Hidden history: Shining a light on African-American achievements

Robert "Zack" Zachary/Photo by Thomas Calder


For the past three years, I have presented a special series in February for Black History Month, which is now called The Proper and More Effectual Method on the Teaching of Afro-American History. Growing up in Jim Crow Alabama, during the great civil rights movement, our history was constantly before us. Every other home was filled with hours of storytelling from the past and saturated with black publications or magazines on the coffee table. When attending church on Sunday morning, our history came from the pulpit, and do not forget the picturesque cardboard fans adorned with historical black figures or the beautiful black families in our community we all knew. It was equally well-placed in our so-called “segregated” schools, with special assignments the entire year, not just for one month. Learning black history was a hands-on and in-your-face experience all over the black community.

This was the reality all over America. It is also what propelled the great Black Studies movement of the late ’60s and throughout the ’70s. When opportunities began to open for us to attend white schools and universities, they were devoid of any type of Black Studies. We began to protest and made demands to the contrary. This movement brought forth such great black historians as Chancellor Williams, Ph.D. (The Destruction of Black Civilization), John Henrik Clarke, Ph.D., Dr. Frances Cress Welsing, Yosef “Dr. Ben” Ben-Jochannan and the honorable John Hope Franklin, Ph.D., to name a few. They were the pioneers of those acquired by top universities to lead Black Studies departments.

Yet going into the ’80s and ’90s to the present day, it seems that public education (and don’t leave out the private sphere) left off the teaching of Afro-American history and compiled it all into just highlighting two historical figures: Martin Luther King Jr. and Rosa Parks! I came face to face with this turnaround upon my first years of teaching middle school in the early 1980s in Atlanta. I entered the school system and my class with much enthusiasm, especially coming into Black History Month. My colleagues recognized my optimistic attitude (privately, with a chuckle) and began telling me it was not this way in public education anymore. The directives on the teaching of Afro-American history, they said, “were already written out for us and mostly centered around the one and only Dr. Martin L. King!” As Black History Month came closer, the reality set in, and my colleagues were so correct. It was like a controlled method to downplay the greatness of contributions and achievements of all Afro-Americans in this country and the world, including Dr. King.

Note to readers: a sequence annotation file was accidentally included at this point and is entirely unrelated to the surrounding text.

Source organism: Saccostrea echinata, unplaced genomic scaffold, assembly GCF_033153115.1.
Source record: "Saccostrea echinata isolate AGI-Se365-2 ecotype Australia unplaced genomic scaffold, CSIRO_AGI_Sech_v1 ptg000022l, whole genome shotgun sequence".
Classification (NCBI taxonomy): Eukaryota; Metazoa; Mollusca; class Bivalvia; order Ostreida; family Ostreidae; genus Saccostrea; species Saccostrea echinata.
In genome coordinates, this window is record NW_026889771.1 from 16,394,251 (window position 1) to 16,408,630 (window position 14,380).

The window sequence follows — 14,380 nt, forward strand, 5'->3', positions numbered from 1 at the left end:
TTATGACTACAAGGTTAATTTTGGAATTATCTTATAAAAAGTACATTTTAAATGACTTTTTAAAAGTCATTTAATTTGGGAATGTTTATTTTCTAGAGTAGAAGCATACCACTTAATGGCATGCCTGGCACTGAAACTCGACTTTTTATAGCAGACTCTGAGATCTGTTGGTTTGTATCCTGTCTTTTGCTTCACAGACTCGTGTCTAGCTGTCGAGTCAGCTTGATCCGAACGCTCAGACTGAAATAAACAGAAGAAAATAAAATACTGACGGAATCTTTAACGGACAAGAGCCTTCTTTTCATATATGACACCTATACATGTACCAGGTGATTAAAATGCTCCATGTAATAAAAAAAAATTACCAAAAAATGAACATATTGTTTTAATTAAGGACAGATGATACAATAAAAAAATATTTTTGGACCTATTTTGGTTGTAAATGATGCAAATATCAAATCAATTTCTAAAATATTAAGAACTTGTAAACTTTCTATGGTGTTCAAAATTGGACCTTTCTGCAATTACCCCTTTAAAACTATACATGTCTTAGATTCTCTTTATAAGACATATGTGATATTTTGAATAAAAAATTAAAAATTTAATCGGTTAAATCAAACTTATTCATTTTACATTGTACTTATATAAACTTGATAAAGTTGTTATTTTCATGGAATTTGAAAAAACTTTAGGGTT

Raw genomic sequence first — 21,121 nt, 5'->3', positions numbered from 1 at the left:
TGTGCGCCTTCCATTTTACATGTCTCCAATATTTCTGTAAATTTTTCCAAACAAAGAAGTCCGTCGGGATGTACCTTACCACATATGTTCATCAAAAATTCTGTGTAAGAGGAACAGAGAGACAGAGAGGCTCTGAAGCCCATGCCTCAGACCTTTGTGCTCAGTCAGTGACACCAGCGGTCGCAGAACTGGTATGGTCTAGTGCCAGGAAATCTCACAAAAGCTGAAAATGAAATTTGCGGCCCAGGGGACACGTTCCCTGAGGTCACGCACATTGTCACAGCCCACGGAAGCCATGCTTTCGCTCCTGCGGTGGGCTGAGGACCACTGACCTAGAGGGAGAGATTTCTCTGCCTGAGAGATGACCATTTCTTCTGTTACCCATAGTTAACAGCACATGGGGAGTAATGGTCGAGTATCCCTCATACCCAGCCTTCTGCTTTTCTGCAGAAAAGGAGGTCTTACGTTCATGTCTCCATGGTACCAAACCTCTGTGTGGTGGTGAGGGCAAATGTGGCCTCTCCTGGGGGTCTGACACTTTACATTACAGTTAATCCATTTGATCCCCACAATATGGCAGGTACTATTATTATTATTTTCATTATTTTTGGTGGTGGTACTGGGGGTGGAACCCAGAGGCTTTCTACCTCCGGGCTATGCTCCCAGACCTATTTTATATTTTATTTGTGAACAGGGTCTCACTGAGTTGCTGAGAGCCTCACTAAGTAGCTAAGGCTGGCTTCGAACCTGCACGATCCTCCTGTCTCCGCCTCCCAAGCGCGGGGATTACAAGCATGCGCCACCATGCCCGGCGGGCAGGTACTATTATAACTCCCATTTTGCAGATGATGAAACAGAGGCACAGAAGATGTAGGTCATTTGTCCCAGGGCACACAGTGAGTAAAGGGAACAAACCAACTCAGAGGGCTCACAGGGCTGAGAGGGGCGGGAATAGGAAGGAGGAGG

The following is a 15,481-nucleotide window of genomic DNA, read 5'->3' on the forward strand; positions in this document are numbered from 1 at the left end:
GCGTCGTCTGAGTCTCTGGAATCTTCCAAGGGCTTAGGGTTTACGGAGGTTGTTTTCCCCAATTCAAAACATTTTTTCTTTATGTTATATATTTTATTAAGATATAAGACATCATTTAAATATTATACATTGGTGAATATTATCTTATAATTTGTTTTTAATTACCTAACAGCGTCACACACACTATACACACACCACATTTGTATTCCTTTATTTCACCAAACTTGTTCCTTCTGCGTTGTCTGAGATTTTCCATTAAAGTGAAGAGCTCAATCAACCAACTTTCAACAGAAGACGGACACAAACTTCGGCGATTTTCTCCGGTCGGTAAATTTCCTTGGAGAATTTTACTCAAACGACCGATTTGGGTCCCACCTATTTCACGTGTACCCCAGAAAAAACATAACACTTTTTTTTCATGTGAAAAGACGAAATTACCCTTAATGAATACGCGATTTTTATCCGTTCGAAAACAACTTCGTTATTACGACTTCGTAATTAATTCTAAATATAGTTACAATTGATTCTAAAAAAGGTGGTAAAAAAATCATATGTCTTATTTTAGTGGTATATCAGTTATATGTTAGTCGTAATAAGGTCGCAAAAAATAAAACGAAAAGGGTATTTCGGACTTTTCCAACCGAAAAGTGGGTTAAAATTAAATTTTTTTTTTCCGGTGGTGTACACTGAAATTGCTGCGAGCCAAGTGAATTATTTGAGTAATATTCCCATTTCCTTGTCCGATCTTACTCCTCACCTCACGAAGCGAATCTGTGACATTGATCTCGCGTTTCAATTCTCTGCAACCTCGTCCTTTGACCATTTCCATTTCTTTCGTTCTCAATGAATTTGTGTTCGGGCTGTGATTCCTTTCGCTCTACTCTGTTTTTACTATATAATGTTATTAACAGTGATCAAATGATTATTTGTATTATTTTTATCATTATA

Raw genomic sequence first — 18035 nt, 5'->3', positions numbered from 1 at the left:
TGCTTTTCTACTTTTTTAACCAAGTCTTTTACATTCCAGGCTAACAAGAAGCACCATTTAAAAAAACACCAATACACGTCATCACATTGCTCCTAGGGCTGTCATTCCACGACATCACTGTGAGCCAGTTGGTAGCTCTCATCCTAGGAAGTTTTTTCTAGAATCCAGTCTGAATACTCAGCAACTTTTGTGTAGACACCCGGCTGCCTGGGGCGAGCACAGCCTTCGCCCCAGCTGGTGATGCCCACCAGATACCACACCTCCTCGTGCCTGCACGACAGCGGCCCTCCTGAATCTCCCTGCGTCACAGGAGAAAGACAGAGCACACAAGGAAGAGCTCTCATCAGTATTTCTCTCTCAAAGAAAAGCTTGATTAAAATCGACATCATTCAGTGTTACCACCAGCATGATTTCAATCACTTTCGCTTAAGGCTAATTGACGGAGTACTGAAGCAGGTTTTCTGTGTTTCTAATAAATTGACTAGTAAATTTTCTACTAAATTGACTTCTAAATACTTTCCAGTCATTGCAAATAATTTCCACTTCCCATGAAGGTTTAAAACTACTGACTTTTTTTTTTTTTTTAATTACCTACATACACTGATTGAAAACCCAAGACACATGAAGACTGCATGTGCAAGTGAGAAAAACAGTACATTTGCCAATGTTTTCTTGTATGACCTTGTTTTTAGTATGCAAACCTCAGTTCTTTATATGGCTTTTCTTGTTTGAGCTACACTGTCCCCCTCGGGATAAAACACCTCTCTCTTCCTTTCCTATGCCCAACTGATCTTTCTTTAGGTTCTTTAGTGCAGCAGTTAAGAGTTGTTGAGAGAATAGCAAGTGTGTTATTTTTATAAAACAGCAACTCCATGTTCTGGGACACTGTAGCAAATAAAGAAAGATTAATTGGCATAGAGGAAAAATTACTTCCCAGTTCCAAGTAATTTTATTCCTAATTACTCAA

Giving proper credit

This rather distorted and whitewashed method holds true today and has influenced me and others in developing a more effective method to study black history. This has become most important to historians because it truly seems as if there has been an uptick in the highlighting of slavery and the atrocities that came with it rather than our achievements — seemingly a slow, sly and unbalanced curriculum, similar to how America subdued Native Americans on and in their own land. Added to all this was a slow resurgence of Confederate re-enactments, along with textbooks and institutions pushing the false assertion that neither blacks nor Native Americans had made any significant contributions — enough to talk about — in the areas of science, education, architecture, research, etc.